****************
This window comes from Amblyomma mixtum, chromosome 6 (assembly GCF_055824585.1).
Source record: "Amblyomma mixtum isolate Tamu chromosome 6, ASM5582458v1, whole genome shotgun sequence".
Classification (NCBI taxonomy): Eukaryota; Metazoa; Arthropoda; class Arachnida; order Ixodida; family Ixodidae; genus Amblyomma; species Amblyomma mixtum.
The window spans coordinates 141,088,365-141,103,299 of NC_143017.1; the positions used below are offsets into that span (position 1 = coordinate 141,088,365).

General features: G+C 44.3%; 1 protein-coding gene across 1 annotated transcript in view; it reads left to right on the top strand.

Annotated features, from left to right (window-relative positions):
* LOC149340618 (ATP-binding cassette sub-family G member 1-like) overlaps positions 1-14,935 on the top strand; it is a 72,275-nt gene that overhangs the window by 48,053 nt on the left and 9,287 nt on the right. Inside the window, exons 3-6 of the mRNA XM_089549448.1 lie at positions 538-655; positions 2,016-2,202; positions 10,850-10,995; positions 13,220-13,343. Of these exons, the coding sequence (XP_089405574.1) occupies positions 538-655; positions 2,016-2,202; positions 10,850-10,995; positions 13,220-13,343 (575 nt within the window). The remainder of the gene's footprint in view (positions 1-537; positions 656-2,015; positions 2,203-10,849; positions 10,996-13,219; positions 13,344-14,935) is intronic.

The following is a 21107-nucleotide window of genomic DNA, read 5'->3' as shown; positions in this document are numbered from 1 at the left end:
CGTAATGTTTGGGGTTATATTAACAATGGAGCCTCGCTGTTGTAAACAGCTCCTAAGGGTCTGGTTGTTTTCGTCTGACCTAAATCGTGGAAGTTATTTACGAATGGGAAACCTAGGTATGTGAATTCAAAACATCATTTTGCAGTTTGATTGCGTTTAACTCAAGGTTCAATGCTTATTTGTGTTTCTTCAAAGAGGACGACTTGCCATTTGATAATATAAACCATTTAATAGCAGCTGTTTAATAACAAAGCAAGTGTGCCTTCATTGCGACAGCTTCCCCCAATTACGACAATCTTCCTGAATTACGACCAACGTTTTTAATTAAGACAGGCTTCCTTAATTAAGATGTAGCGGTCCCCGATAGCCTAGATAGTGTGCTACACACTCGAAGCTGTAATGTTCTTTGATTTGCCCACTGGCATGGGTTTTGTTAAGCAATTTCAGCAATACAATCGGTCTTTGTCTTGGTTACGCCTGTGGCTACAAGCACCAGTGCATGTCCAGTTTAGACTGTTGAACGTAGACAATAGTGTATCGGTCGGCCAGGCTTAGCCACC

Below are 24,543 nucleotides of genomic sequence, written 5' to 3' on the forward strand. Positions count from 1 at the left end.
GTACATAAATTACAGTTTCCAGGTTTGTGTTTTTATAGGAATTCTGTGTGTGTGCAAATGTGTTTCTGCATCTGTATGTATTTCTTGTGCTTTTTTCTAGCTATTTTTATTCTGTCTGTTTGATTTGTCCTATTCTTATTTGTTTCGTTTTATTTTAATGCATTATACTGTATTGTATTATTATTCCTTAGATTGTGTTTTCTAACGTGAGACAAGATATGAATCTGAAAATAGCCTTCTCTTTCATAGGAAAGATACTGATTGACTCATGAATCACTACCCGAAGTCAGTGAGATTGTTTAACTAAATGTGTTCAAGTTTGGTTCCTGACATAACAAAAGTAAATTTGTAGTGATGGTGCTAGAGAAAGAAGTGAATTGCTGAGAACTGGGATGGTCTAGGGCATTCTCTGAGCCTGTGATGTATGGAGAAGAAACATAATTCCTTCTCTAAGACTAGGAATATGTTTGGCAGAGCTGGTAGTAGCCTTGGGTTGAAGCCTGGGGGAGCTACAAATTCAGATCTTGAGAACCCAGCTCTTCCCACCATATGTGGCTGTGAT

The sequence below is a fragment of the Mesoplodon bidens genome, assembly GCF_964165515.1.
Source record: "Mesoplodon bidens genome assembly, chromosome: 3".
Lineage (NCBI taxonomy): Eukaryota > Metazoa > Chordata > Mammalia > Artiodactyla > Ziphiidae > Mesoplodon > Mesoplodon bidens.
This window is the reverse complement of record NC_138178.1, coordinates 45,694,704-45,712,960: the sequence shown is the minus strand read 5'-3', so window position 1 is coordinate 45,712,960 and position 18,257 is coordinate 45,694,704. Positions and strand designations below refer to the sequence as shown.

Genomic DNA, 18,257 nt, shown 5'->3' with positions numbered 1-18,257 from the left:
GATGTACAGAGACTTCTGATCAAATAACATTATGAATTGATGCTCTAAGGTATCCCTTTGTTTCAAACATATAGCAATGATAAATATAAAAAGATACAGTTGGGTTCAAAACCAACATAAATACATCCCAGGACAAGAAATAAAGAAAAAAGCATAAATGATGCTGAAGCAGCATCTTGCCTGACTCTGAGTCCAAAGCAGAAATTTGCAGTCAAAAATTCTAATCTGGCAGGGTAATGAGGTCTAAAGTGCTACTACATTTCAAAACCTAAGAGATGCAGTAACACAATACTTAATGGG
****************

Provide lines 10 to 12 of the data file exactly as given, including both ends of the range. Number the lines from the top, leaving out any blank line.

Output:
Below are 24,543 nucleotides of genomic sequence, written 5' to 3' on the forward strand. Positions count from 1 at the left end.
GTACATAAATTACAGTTTCCAGGTTTGTGTTTTTATAGGAATTCTGTGTGTGTGCAAATGTGTTTCTGCATCTGTATGTATTTCTTGTGCTTTTTTCTAGCTATTTTTATTCTGTCTGTTTGATTTGTCCTATTCTTATTTGTTTCGTTTTATTTTAATGCATTATACTGTATTGTATTATTATTCCTTAGATTGTGTTTTCTAACGTGAGACAAGATATGAATCTGAAAATAGCCTTCTCTTTCATAGGAAAGATACTGATTGACTCATGAATCACTACCCGAAGTCAGTGAGATTGTTTAACTAAATGTGTTCAAGTTTGGTTCCTGACATAACAAAAGTAAATTTGTAGTGATGGTGCTAGAGAAAGAAGTGAATTGCTGAGAACTGGGATGGTCTAGGGCATTCTCTGAGCCTGTGATGTATGGAGAAGAAACATAATTCCTTCTCTAAGACTAGGAATATGTTTGGCAGAGCTGGTAGTAGCCTTGGGTTGAAGCCTGGGGGAGCTACAAATTCAGATCTTGAGAACCCAGCTCTTCCCACCATATGTGGCTGTGAT

The sequence below is a fragment of the Mesoplodon bidens genome, assembly GCF_964165515.1.